CD Prices to Lower to $10?

Universal Record Group is planning to start selling records for under $10.  It’s about fucking time.  What other industry has been plotting its own demise for the last decade?  They light a match to their own house and then look at the neighbors down the street accusing them.  

This a direct turn around from their stance a few years ago when the record companies wanted to squeeze more money out of Apple’s Itunes suggesting that $10 was too low a price for an album.  The article from Rolling Stone states that in tested markets CD sales spiked when retailers started selling CDs for $10.  I can attest to that – I am a frequent patron to Baltimore’s Soundgarden.  I do most of my CD shopping there because I am a huge supporter of local music shops and vinyl.  I don’t doubt that I am the only person that goes specifically because of that, but I’m willing to be a majority of their business comes from the fact that most of their CDs sell for $9.99 or slightly over – even newer CDS.  

Selling a single CD for anything more than $13 is just absurd.  Especially since the actual artists and/or songwriters receive so little of the actual percentage of the sale.  Even DVDs sell lower.  When you go to Target for example – they have tons of DVDs for $5 or $ 7 in the bargain racks near the registers.  CDs are not placed there, or put in that price range.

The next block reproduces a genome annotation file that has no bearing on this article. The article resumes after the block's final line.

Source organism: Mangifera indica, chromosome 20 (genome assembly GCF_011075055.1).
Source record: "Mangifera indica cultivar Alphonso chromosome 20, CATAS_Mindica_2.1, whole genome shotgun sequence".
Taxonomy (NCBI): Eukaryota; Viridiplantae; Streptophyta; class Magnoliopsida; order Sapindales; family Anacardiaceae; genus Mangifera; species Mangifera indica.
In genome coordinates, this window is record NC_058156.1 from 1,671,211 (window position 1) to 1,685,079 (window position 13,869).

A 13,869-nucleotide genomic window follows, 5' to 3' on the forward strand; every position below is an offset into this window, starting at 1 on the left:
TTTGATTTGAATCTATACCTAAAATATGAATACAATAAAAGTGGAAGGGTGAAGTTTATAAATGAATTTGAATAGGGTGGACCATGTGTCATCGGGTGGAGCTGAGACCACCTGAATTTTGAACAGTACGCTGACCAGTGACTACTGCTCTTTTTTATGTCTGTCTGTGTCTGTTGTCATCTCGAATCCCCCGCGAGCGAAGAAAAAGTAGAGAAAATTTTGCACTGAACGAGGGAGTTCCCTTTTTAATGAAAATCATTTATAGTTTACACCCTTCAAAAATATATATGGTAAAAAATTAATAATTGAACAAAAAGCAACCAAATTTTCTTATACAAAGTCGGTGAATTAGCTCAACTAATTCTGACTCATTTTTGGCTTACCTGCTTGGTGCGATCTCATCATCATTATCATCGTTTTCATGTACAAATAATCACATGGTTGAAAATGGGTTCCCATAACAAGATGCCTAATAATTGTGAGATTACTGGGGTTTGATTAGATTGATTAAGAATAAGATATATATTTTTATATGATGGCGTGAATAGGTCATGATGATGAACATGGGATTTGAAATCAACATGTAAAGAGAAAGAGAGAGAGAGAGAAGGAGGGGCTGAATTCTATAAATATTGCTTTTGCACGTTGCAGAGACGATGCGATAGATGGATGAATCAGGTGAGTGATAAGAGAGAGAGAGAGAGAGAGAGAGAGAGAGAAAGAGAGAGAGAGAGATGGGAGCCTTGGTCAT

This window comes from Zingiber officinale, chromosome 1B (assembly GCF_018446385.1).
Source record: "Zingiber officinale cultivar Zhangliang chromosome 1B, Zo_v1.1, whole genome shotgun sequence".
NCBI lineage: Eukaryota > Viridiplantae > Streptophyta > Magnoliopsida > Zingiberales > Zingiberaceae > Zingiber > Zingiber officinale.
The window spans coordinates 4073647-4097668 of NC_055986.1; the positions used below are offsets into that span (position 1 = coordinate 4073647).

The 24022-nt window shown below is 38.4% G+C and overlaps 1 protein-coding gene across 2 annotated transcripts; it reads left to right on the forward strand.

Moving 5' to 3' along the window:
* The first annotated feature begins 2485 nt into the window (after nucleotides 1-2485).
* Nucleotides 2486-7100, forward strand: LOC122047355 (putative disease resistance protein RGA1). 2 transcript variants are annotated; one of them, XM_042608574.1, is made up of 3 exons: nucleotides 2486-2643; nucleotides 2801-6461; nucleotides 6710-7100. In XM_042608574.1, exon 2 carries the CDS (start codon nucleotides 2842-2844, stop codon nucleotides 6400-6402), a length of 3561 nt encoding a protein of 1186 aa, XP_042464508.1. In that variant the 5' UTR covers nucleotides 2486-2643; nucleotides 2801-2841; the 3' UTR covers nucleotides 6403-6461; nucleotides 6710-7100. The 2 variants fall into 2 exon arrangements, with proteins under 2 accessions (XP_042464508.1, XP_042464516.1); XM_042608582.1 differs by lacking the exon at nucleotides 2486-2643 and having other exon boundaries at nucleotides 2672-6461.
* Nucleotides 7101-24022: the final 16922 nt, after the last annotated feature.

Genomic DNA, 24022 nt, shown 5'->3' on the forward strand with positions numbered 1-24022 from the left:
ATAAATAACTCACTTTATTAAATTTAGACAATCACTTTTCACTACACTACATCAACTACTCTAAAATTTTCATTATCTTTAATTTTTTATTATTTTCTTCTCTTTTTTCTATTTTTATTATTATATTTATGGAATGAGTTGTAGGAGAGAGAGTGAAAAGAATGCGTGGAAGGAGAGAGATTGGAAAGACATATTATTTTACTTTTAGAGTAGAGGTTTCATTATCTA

There are many reasons why people aren’t buying CDs.  I’m not going to pretend I know all of the issues involved.  The game has definitely changed, but people are still willing to buy albums by artists they feel invested in.  Take for instance, Lil Wayne.  Before he released Tha Carter III – he put out dozens of free mixtapes building up a fan-base that was almost certain to buy Tha Carter III when it came out.  (And the album sold around a million in a week when it came out in 2008.)  What is most interesting about Lil Wayne’s marketing plan was that the record companies were pissed when he was giving tons and tons of music for free, but it ended up paying off in the long-run.  By the time Tha Carter III was released people knew what they were getting for Lil Wayne and wanted more of it.  

But record companies still haven’t learned that there can be a market – it’s just that people don’t want to pay a high price rate for an album that only contains 5 good songs (The Fame withstanding.)

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